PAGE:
My predecessor referred the matter of prices paid by factories to the Competition Authority. I have made contact with the Competition Authority on a number of occasions since then, but it is not yet in a position to make any report on the matter. I can only assume it is ineffective in relation to this. I have pursued a different avenue with the factory representatives and farming organisations. Officials at the most senior level at my Department and farming representatives are quite positive as to the outcome of those meetings. I expect that in the new year there will be a far more transparent operation in place.

Reading between the lines it seems that the Minister is far from optimistic about opening the Egyptian trade. He has a very downbeat approach to a huge problem. I am beginning to see a hidden agenda in the Department of Agriculture and Food in the context of the live cattle trade. It is alleged that at a meeting with a group of young farmers on 19 November the Minister said that as far as he was concerned the Egyptian live trade was not worth our while, that it was worth only 17p a pound for Irish meat and that it would be more worthwhile to send cattle to the meat processing plants in Ireland. Is that the Minister's view? If so, instead of being farmer oriented as an Irish Minister for Agriculture should be, the Minister is factory oriented. That means that every farmer who is depending on the Minister already has one hand tied behind his back. I want the Minister to clear the air. From the manner in which the Minister answered Deputy Penrose's question I do not believe the live trade to Egypt will reopen. The Minister does not seem optimistic. That would not be too bad if we thought he was doing his best, but given what he is alleged to have said to young farmers, it seems he is against the live trade to Egypt.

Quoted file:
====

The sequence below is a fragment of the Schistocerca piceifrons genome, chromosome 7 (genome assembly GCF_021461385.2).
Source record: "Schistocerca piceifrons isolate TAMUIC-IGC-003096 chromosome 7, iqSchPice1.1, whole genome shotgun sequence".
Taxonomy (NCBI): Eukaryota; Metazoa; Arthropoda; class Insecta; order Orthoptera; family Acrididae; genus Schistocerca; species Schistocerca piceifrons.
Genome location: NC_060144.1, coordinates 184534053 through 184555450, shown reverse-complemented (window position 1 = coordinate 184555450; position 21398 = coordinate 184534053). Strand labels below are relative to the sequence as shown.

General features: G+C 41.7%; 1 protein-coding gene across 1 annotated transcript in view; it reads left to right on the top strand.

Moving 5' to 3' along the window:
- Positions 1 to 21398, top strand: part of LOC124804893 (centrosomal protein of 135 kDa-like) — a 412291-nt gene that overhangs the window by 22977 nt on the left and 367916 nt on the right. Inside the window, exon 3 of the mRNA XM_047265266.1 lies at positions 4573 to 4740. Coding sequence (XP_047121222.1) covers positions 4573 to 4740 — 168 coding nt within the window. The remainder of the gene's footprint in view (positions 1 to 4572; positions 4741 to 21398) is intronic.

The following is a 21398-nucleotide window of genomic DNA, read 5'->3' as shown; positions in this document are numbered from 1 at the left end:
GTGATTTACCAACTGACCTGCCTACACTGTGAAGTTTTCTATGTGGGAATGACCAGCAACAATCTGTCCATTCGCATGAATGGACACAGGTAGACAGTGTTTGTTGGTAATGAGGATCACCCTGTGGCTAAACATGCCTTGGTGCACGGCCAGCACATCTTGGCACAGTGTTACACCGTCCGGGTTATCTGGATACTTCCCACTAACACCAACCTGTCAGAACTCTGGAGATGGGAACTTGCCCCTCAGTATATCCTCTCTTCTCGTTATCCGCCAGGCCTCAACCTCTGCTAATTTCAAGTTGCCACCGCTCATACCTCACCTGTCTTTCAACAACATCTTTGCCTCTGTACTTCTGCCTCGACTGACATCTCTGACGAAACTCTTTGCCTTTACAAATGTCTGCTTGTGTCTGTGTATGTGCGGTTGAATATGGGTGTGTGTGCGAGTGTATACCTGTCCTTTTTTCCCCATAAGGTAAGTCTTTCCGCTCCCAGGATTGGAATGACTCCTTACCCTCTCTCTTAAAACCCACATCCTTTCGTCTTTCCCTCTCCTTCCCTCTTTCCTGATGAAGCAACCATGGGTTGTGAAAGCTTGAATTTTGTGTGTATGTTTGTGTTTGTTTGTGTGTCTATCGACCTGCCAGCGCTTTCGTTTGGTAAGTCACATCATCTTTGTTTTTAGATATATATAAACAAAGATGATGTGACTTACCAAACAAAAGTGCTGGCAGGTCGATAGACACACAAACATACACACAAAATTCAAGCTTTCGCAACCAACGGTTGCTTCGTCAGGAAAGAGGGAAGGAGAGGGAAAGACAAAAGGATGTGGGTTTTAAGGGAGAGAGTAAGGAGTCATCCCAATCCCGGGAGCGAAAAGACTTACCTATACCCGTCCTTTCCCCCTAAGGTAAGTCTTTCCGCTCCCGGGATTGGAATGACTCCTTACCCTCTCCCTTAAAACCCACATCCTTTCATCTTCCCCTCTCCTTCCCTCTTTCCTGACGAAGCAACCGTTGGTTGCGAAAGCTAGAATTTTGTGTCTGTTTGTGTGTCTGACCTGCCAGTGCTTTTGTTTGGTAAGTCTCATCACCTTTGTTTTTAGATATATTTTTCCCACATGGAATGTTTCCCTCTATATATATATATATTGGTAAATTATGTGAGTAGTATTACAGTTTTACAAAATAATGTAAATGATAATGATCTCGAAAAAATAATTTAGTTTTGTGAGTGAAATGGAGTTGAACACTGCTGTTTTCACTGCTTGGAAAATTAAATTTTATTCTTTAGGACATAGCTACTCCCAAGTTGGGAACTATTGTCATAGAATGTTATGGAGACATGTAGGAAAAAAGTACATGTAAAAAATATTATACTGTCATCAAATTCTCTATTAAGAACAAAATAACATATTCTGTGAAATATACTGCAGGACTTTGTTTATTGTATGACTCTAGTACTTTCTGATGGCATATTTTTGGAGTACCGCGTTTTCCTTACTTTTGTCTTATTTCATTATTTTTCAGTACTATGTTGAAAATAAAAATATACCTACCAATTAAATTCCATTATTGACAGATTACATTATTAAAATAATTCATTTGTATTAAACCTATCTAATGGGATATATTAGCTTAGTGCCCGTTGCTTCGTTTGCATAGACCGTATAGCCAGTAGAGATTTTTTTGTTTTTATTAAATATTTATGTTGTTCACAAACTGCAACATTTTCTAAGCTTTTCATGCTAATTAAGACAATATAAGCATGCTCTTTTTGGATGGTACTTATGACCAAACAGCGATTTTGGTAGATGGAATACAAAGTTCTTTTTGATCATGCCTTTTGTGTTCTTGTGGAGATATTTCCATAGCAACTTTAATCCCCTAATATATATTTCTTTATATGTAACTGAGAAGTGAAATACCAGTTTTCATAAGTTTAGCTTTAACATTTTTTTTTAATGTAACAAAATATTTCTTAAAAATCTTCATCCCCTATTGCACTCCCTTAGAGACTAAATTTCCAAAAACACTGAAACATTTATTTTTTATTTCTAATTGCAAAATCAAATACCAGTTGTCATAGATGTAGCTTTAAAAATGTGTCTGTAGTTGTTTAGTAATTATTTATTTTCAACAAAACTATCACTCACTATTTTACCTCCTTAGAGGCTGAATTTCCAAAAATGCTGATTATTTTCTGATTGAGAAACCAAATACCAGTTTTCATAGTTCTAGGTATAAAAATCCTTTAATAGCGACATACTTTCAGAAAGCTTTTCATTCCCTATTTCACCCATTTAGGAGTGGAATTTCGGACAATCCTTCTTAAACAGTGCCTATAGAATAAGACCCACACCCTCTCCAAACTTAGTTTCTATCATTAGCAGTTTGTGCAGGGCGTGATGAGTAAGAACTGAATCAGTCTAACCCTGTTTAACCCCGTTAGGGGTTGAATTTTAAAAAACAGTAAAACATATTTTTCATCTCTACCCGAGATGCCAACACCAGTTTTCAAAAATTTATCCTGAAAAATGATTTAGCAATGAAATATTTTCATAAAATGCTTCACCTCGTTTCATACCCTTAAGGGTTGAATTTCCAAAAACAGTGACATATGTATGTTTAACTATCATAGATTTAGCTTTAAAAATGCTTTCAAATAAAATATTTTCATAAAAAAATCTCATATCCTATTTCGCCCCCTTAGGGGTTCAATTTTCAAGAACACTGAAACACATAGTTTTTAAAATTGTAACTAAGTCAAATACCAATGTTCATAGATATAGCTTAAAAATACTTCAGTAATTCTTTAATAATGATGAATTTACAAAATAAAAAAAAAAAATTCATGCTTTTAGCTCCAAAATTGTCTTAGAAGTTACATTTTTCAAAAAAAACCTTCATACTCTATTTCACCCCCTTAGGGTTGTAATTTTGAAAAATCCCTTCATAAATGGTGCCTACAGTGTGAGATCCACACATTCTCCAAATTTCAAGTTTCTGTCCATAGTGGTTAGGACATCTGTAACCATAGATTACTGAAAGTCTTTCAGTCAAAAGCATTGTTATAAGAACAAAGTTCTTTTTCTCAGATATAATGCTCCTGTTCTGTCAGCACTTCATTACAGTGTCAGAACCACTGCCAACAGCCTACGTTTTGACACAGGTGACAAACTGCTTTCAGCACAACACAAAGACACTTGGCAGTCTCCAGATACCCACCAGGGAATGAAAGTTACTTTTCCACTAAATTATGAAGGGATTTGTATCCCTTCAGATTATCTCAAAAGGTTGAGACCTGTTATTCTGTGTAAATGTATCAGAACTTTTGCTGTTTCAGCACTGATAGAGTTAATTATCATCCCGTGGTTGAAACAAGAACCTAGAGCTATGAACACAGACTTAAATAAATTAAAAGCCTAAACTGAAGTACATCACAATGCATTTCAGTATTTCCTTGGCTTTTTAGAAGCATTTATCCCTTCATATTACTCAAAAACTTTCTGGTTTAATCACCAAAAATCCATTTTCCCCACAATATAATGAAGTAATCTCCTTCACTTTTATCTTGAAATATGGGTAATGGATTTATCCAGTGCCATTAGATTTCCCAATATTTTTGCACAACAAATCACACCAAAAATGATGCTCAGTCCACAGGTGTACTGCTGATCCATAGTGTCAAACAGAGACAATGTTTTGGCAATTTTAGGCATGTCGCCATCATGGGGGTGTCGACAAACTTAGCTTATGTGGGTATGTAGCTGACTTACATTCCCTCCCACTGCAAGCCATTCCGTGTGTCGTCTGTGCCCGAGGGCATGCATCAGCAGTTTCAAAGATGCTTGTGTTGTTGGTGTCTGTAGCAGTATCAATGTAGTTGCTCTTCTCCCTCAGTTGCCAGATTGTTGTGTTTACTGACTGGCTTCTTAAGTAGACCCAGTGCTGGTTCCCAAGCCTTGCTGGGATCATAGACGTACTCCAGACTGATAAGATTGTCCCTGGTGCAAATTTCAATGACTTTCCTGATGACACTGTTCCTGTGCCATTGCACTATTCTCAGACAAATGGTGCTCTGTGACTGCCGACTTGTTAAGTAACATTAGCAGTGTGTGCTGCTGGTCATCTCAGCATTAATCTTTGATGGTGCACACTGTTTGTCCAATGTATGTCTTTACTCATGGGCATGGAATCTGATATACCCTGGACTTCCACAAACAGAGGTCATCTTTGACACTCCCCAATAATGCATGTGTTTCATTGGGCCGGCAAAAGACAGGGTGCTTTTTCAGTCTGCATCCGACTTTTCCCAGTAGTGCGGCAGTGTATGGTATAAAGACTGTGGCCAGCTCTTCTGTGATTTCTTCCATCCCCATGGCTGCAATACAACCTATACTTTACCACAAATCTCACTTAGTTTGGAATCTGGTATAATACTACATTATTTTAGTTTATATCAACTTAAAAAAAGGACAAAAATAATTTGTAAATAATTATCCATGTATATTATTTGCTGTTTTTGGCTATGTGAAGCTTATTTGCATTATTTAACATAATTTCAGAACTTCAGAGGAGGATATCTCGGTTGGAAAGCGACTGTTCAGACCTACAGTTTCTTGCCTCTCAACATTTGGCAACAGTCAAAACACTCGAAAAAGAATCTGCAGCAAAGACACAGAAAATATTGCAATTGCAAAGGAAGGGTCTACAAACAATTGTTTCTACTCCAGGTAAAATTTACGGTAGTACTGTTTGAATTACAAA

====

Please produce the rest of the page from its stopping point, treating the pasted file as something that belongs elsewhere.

When I was in office only a couple of years ago we had a thriving live cattle trade. By the time I returned to office my predecessor had allowed it to dry up. I am now seeking to have the live trade reopened. The Government provided finance to get the Purbeck ferry into operation, and that has carried several thousand small cattle to the Continent. In addition, I assisted in getting the live trade to the Lebanon opened up — again, for one reason or another, my predecessor abandoned the cattle industry in that country. Only two weeks ago 2,000 live cattle were exported to the Lebanon, and a further 2,000 will be on their way within the next couple of weeks. Every possible avenue is being explored to ensure a resumption of the live trade which was tragically allowed to go out of existence while I was out of office. As far as I am concerned, we will return to the situation that existed when I was last in office, and that will happen very quickly.

The Minister did not answer my allegation. Did the Minister say what I have attributed to him at the meeting in question? If he did, we have a big problem here.

What the Deputy alleged is a lot of nonsense.